All about each symptom of menopause
women going through menopause

Perimenopause Symptoms: When Will They End?

Perimenopause means “around menopause” and refers to the period of time leading up to menopause, one year after a woman's last period. It is different for every woman depending on lifestyle and genetics, but the majority of women begin to experience symptoms of menopause in their 40s. During perimenopause, estrogen levels are fluctuating, causing irregular menstrual cycles. Once menstruation has stopped for a full year, perimenopause is over and menopause has begun. Symptoms may lessen once menopause starts, but they could persist. It is important to maintain a healthy and active lifestyle in order to prevent these symptoms.

Perimenopause is over when menstruation stopped for a full year

Common Symptoms

While each woman's experience is different, these are the most frequently-reported perimenopause symptoms:

  1. Irregular menstruation. Experiencing inconsistencies in your menstrual cycle is normal. Many women begin to notice the length of time between periods may be longer or shorter than usual, their flow is light or heavy, or skipped periods.

  2. Hot flashes. Many women experience hot flashes well into menopause, but they can begin in early perimenopause.

  3. Sleeping problems. Hormone fluctuations during perimenopause can be caused by insomnia and night sweats.

  4. Mood swings. Some women experience mood swings, irritability, or increased risk of depression during perimenopause.

  5. Vaginal and bladder issues. Estrogen fluctuations can result in vaginal dryness, causing painful intercourse and higher risk of infection.

  6. Changes in sex drive. Some women experience a drop in libido during the menopause transition. However, if you have a healthy sex drive to begin with, it is likely that it will not be affected very much.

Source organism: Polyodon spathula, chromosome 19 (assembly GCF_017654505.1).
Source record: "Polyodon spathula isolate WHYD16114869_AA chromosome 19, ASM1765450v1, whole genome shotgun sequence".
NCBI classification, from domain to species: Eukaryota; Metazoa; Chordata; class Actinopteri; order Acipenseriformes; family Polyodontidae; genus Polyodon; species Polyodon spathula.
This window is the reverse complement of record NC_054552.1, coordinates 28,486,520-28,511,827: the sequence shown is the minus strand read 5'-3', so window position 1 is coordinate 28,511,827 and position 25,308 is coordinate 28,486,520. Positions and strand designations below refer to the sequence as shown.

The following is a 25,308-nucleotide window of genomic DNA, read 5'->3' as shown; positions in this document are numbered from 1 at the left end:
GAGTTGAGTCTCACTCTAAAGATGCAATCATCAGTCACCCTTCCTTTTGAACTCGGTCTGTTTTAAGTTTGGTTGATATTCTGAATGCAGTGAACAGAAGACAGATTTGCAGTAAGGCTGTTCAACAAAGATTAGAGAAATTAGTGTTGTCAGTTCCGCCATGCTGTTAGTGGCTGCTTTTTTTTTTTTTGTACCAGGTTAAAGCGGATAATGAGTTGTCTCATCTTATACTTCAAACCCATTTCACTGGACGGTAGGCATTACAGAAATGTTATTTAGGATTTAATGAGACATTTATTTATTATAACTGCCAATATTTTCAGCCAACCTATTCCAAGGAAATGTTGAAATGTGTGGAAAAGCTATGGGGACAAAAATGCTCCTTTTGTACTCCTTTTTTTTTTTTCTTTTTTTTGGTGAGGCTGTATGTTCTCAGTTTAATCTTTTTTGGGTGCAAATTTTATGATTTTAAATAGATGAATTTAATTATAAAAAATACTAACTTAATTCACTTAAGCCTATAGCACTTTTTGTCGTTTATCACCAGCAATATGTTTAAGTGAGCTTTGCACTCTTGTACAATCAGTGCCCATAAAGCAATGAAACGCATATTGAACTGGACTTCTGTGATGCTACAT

7. Bone loss. Women become at higher risk of osteoporosis during perimenopause because low estrogen levels cause a decrease in bone density.

  8. Cholesterol changes. Decreasing estrogen levels can cause changes in cholesterol levels, increasing the risk of heart disease.

Symptoms typically fade after menopause, the average age of which is 51. However, some women experience menopause as late as age 55, and in rare cases, even older.

Managing Perimenopause

Simple lifestyle changes, in addition to promoting overall better health, are a necessary tool to keep bothersome perimenopause symptoms at bay.

  1. Eat healthy. Eating healthy can help prevent some of these frustrating perimenopause symptoms. Maintaining a balanced diet that is low in fat, high in fiber, and rich in fruits, vegetables, and whole grains is ideal. Essential fatty acids - like salmon and avocado - are also very beneficial.

  2. Exercise. Getting regular exercise can significantly increase energy, lift mood, and improve the quality of sleep. The general recommendation is around 30 minutes of aerobic activity five times a week. Cycling, walking, and swimming are all excellent low-impact workouts.

  3. Reduce stress. Practicing yoga or meditation can help promote overall health and relaxation. Reducing stress is key to preventing perimenopause symptoms like insomnia and mood swings.

  4. Herbal remedies. Herbs like black cohosh and red clover have been shown to help ease perimenopause symptoms and increase estrogen levels. These herbs are available in supplement or tea form.

Perimenopause refers to the period of time leading up to menopause. While it affects every woman differently, many women experience some of the featured symptoms to some degree during this time. It is important to know that symptoms begin to lessen with time, and maintaining a healthy and active lifestyle can help prevent and manage these bothersome symptoms. Read more about how to stop perimenopause symptoms.

Testing for Perimenopause

Lots of myths and misinformation surround menopause, so many women may be uncertain about the menopausal experience and wish to test for in perimenopause.

Q & A: Perimenopause

Perimenopause refers to a period of time, whereas menopause refers to a point in time where a woman has not had a period for 12 months.

Perimenopause versus Premenstrual Symptoms

When your body starts going through perimenopause you may be reminded of another time in your life, PMS. There are many similarities between them

Sources:
  • Mayo Clinic Staff. (2013). Perimenopause. Retrieved December 3, 2014, from http://www.mayoclinic.org/diseases-conditions/perimenopause/basics/alternative-medicine/con-20029473
  • Office on Women's Health. (2010). Menopause basics. Retrieved December 3, 2014, from http://www.womenshealth.gov/menopause/menopause-basics/index.html